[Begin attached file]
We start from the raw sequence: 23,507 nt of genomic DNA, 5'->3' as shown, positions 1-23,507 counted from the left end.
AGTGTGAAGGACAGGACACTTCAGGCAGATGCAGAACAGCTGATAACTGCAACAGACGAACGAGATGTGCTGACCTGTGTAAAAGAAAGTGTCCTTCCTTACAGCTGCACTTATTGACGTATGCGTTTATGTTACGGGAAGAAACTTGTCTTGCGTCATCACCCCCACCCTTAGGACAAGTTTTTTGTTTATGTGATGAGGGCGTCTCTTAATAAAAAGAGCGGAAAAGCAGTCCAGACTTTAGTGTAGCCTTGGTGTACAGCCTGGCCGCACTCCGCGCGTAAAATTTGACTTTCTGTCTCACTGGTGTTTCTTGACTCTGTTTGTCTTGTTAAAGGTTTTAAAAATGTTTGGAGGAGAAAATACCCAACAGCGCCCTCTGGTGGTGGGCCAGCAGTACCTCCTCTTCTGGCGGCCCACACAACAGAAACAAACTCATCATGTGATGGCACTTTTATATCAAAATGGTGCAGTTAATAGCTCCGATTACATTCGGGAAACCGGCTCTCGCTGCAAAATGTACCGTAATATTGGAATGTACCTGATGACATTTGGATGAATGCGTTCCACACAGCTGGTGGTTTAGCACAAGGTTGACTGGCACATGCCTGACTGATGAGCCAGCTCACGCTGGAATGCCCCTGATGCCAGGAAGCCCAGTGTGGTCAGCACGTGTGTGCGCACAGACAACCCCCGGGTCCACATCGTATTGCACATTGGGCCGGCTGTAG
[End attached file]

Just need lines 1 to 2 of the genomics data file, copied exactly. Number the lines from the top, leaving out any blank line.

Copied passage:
We start from the raw sequence: 23,507 nt of genomic DNA, 5'->3' as shown, positions 1-23,507 counted from the left end.
AGTGTGAAGGACAGGACACTTCAGGCAGATGCAGAACAGCTGATAACTGCAACAGACGAACGAGATGTGCTGACCTGTGTAAAAGAAAGTGTCCTTCCTTACAGCTGCACTTATTGACGTATGCGTTTATGTTACGGGAAGAAACTTGTCTTGCGTCATCACCCCCACCCTTAGGACAAGTTTTTTGTTTATGTGATGAGGGCGTCTCTTAATAAAAAGAGCGGAAAAGCAGTCCAGACTTTAGTGTAGCCTTGGTGTACAGCCTGGCCGCACTCCGCGCGTAAAATTTGACTTTCTGTCTCACTGGTGTTTCTTGACTCTGTTTGTCTTGTTAAAGGTTTTAAAAATGTTTGGAGGAGAAAATACCCAACAGCGCCCTCTGGTGGTGGGCCAGCAGTACCTCCTCTTCTGGCGGCCCACACAACAGAAACAAACTCATCATGTGATGGCACTTTTATATCAAAATGGTGCAGTTAATAGCTCCGATTACATTCGGGAAACCGGCTCTCGCTGCAAAATGTACCGTAATATTGGAATGTACCTGATGACATTTGGATGAATGCGTTCCACACAGCTGGTGGTTTAGCACAAGGTTGACTGGCACATGCCTGACTGATGAGCCAGCTCACGCTGGAATGCCCCTGATGCCAGGAAGCCCAGTGTGGTCAGCACGTGTGTGCGCACAGACAACCCCCGGGTCCACATCGTATTGCACATTGGGCCGGCTGTAG